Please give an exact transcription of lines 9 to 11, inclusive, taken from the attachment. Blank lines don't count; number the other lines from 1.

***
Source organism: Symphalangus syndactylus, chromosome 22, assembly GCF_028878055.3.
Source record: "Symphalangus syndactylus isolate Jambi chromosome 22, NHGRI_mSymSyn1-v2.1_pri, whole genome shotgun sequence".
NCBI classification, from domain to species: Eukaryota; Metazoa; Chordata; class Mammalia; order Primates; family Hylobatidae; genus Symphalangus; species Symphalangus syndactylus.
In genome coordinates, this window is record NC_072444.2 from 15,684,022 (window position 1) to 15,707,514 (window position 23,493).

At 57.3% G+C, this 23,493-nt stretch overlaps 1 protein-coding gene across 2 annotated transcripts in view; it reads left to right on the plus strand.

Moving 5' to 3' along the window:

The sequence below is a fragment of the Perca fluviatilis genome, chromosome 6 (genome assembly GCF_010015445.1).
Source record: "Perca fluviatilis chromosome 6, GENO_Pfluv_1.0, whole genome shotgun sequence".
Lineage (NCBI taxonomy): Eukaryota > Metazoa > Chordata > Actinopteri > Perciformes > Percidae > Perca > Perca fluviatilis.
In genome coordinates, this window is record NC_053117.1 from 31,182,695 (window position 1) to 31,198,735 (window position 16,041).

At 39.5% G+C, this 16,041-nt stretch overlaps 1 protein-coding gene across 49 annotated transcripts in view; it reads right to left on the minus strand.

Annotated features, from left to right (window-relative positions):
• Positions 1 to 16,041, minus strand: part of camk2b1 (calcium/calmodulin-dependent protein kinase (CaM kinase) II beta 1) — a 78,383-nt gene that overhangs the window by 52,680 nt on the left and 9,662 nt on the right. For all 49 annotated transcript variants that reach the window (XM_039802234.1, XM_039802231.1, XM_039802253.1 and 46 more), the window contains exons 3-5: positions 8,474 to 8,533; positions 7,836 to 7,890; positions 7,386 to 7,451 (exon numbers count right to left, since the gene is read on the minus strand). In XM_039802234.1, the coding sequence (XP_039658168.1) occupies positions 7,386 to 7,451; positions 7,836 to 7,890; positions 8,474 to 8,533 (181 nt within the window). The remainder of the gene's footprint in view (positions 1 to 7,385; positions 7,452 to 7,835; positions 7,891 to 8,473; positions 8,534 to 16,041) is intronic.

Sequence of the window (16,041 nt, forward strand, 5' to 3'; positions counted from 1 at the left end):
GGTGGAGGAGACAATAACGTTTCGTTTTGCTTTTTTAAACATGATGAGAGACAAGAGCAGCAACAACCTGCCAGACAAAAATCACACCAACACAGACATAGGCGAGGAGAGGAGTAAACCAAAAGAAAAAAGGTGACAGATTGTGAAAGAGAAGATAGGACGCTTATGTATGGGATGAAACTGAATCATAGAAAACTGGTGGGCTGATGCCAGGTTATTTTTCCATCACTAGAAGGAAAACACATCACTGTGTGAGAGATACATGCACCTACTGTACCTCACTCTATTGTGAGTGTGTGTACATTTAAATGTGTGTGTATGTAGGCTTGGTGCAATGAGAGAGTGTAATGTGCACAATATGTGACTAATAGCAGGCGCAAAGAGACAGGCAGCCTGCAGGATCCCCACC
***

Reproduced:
Lineage (NCBI taxonomy): Eukaryota > Metazoa > Chordata > Actinopteri > Perciformes > Percidae > Perca > Perca fluviatilis.
In genome coordinates, this window is record NC_053117.1 from 31,182,695 (window position 1) to 31,198,735 (window position 16,041).

At 39.5% G+C, this 16,041-nt stretch overlaps 1 protein-coding gene across 49 annotated transcripts in view; it reads right to left on the minus strand.